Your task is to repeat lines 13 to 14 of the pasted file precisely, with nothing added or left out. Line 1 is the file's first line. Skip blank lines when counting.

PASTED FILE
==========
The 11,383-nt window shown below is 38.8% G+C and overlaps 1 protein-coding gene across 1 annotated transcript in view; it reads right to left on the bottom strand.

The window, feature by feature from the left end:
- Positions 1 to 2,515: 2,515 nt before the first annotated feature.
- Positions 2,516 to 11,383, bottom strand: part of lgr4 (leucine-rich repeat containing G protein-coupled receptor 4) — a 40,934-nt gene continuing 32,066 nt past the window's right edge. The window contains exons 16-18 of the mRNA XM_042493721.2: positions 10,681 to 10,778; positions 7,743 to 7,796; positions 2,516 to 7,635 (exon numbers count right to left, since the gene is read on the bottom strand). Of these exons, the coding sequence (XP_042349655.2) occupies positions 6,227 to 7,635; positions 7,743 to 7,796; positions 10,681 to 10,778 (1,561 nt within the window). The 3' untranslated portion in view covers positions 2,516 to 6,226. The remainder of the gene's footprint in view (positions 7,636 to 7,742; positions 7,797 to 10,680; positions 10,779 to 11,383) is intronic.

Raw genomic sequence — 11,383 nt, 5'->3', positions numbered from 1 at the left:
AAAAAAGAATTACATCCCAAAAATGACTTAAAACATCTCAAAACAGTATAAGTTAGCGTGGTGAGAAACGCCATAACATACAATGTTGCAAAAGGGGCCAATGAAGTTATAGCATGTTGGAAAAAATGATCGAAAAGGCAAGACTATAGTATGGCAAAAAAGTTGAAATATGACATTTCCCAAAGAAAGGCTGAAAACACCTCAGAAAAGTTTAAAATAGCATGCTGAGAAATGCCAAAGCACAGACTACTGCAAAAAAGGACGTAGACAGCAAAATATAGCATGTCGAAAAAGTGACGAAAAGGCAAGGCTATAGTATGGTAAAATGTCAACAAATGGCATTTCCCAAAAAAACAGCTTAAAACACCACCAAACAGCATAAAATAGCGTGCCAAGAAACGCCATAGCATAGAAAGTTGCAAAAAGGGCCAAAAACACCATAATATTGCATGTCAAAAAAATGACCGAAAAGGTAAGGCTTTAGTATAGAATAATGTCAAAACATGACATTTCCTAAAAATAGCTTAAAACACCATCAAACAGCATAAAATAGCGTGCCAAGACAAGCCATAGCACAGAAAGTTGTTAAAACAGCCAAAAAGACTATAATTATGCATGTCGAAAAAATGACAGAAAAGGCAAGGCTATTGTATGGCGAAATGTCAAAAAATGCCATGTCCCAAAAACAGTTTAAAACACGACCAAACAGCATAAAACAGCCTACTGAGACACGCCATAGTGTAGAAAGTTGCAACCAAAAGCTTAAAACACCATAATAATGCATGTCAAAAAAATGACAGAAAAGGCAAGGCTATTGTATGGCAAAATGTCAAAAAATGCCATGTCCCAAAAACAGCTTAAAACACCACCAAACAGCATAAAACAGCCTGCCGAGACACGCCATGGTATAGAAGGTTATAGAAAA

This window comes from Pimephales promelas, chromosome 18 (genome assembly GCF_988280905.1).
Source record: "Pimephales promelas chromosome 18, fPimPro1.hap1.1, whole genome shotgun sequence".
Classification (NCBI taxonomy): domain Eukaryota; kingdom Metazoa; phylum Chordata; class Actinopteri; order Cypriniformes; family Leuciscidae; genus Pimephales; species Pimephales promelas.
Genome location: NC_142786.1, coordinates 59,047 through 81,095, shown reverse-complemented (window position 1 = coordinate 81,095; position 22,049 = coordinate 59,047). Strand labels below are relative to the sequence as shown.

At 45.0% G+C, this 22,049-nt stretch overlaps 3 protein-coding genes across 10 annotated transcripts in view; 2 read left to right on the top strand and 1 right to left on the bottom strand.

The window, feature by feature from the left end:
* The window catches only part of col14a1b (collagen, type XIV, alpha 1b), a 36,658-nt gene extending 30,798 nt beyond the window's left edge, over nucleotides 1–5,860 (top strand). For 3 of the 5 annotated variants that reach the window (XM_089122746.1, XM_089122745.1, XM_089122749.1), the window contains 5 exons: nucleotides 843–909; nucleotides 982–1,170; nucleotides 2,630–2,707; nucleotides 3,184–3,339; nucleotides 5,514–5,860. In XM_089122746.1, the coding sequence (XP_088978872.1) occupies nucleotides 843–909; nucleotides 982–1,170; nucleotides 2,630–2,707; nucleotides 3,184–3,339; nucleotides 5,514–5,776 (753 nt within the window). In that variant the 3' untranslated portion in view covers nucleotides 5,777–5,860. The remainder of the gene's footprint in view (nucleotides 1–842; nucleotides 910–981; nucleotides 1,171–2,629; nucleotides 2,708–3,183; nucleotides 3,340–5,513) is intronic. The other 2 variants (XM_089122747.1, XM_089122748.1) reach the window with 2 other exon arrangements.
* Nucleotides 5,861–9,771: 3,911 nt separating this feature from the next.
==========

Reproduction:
* The window catches only part of col14a1b (collagen, type XIV, alpha 1b), a 36,658-nt gene extending 30,798 nt beyond the window's left edge, over nucleotides 1–5,860 (top strand). For 3 of the 5 annotated variants that reach the window (XM_089122746.1, XM_089122745.1, XM_089122749.1), the window contains 5 exons: nucleotides 843–909; nucleotides 982–1,170; nucleotides 2,630–2,707; nucleotides 3,184–3,339; nucleotides 5,514–5,860. In XM_089122746.1, the coding sequence (XP_088978872.1) occupies nucleotides 843–909; nucleotides 982–1,170; nucleotides 2,630–2,707; nucleotides 3,184–3,339; nucleotides 5,514–5,776 (753 nt within the window). In that variant the 3' untranslated portion in view covers nucleotides 5,777–5,860. The remainder of the gene's footprint in view (nucleotides 1–842; nucleotides 910–981; nucleotides 1,171–2,629; nucleotides 2,708–3,183; nucleotides 3,340–5,513) is intronic. The other 2 variants (XM_089122747.1, XM_089122748.1) reach the window with 2 other exon arrangements.
* Nucleotides 5,861–9,771: 3,911 nt separating this feature from the next.